15 Treatment for stimulants
Guidelines for treatment improvement
NAC, Kings College London
EUROPEAN COMMISSION HEALTH & CONSUMER PROTECTION DIRECTORATE-GENERAL Directorate C -Public Health and Risk Assessment
The content of this report does not necessarily reflect the opinion of the European Commission. Neither the Commission nor anyone acting on its behalf shall be liable for any use made of the information in this publication.
2 Aims and objectives
2. Research evidence base.
2.1 Treatment environment and holistic treatment and care
2.2 Effectiveness by treatment setting
2.3 Prescribing for stimulant problems
2.4 Psychosocial Interventions
3.1 Access to care
3.2 Pathways of care
Stimulant users include users of powder cocaine, crack cocaine and amphetamines. At present there is not a complete treatment package that has been demonstrated to achieve abstinence and prevent relapse for stimulant users. Consequently treatment for stimulant users should include an initial phase of seeking the cessation of stimulant use, a second phase involving relapse prevention and a third phase that seeks to maintain abstinence through the learning of new skills to achieve this. However stimulant users, like other problem drug users, may experience a range of medical problems or emergencies, psychiatric problems or crises or various social, legal or employment problems which may need the involvement of a range of services beyond drug treatment services (SAMHSA, 1999; NTA, 2002).
1.2 Philosophy and approach
Concerted strategies are required to attract stimulant users into treatment where, unlike opioid treatment, there is no pharmacological treatment such as methadone or buprenorphine they can benefit from. Rapid intake into treatment is required to make the most of high motivation to enter into treatment. Concerted strategies are also required to retain patients in treatment (NTA, 2002).
1.3 Relevance of the problem
Estimates of the extent of problem cocaine use in Europe are available for only three countries, Italy, Spain and the United Kingdom. Here the estimates from these countries are between three and six problem users of cocaine users per 1,000 adults aged 15-64 (EMCDDA, 2008).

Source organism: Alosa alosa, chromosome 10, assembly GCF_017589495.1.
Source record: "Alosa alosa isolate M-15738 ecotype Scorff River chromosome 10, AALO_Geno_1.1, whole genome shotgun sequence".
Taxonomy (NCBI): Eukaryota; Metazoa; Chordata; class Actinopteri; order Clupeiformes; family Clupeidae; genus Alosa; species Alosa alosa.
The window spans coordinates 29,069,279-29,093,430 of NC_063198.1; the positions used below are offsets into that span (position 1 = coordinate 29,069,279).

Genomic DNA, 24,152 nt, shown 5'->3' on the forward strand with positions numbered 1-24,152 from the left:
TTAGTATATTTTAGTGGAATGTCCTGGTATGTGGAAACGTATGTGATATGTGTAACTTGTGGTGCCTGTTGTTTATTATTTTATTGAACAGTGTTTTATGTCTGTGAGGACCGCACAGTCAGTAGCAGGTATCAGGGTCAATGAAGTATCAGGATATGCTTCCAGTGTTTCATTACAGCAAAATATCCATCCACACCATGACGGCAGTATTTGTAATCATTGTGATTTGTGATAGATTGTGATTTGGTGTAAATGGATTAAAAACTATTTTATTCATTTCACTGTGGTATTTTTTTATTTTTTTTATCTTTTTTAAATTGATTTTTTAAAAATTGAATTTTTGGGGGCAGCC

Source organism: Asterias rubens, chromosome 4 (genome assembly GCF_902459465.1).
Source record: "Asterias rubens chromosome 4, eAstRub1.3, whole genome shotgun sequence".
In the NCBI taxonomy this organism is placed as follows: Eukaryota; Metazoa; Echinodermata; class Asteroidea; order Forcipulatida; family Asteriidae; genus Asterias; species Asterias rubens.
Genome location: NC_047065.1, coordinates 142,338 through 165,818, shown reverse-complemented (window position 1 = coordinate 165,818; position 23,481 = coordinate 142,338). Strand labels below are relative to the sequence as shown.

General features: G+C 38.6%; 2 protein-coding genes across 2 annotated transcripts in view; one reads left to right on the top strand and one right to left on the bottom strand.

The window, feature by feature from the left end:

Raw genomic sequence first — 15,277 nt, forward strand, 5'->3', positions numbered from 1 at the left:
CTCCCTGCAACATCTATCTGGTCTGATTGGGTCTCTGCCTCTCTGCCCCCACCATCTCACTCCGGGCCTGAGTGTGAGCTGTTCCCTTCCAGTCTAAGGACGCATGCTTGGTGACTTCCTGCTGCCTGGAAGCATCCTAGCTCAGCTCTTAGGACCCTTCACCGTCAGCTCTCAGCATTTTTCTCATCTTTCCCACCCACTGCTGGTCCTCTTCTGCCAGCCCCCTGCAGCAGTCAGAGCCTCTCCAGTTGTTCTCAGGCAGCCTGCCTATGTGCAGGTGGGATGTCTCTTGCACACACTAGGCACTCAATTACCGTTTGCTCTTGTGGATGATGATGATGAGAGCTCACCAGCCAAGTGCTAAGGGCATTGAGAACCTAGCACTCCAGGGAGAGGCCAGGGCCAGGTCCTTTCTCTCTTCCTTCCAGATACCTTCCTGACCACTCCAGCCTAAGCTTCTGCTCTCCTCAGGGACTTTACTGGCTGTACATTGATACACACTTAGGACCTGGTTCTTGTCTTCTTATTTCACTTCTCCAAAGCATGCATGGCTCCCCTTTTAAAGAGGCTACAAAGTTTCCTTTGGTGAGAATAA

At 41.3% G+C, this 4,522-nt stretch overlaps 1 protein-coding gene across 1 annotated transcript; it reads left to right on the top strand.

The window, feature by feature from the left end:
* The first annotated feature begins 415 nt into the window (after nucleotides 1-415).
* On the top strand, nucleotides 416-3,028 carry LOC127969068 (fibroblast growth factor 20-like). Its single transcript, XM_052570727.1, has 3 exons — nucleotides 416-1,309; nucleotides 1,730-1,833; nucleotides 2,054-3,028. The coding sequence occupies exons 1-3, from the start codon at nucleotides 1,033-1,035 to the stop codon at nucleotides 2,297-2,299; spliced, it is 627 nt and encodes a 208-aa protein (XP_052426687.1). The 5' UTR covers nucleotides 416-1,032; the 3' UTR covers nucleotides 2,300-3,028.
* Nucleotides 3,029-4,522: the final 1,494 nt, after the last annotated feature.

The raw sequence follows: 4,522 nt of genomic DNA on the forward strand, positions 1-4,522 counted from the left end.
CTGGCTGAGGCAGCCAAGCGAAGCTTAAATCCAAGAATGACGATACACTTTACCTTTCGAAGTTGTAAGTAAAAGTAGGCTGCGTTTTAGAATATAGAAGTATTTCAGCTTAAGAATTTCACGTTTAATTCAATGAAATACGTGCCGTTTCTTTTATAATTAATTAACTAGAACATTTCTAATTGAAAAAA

Using its Treatment Demand Indicator data the EMCDDA has recorded cocaine as a secondary problem drug for around 15% of all outpatient clients. Most countries in Europe report a low proportion of cocaine users among all clients in drug treatment, although the Netherlands and Spain have reported high proportions of 35% and 42% respectively in 2004 (EMCDDA, 2008).
2 Aims and objectives
2.1 Aims of treatment for stimulants
Treatment for stimulant users aims to achieve cessation of stimulant use, prevent relapse and maintain abstinence through the learning of new skills to achieve this. Programmes to treat stimulant misuse should include the following:
• An assessment of the psychological, psychiatric, social and physical status of patients using defined assessment schedules
• An assessment of the degree of misuse and/or dependence on relevant classes of drugs, notably opioids, stimulants, alcohol and benzodiazepines
• To define a programme of care and to develop a care plan to carry out a risk assessment
• To prescribe medication safely and effectively to achieve withdrawal from psychoactive drugs
• To identify risk behaviours and offer appropriate counselling to minimise harm
• To assess the longer-term treatment needs of patients and provide an appropriate discharge care plan
• To assess and refer patients to other treatments as appropriate
• To monitor and evaluate the efficacy and effectiveness of prescribing interventions
• To provide referral to other services as appropriate (NTA, 2002)
Client groups served
Could not find anything to make an evidence-based statement.
Those who have made an informed and appropriate decision to seek help for their stimulant misuse problems should be eligible for treatment.
Could not find anything to make an evidence-based statement
Could not find anything to make an evidence-based statement
2. Research evidence base.
2.1 Treatment environment and holistic treatment and care
2.2 Effectiveness by treatment setting
Patients with a cocaine or other stimulant use problem generally do not require treatment in an inpatient setting as withdrawal syndromes are not severe or medically complex (Kleber et al, 2006). The limited evidence available suggests that most patients can be effectively treated in intensive outpatient programmes. For example, in a study comparing outcomes for dependent crack users when randomly assigned to residential or day drug abuse treatment, relapse outcomes showed that at 12-18 month follow-up outcomes had converged and about half of both groups had remained abstinent (Greenwood et al, 2001). Those people with more severe polydrug and social or psychological problems found residential care more beneficial than less intensive or shorter interventions if they stayed there for at least three months (Simpson et al, 1999).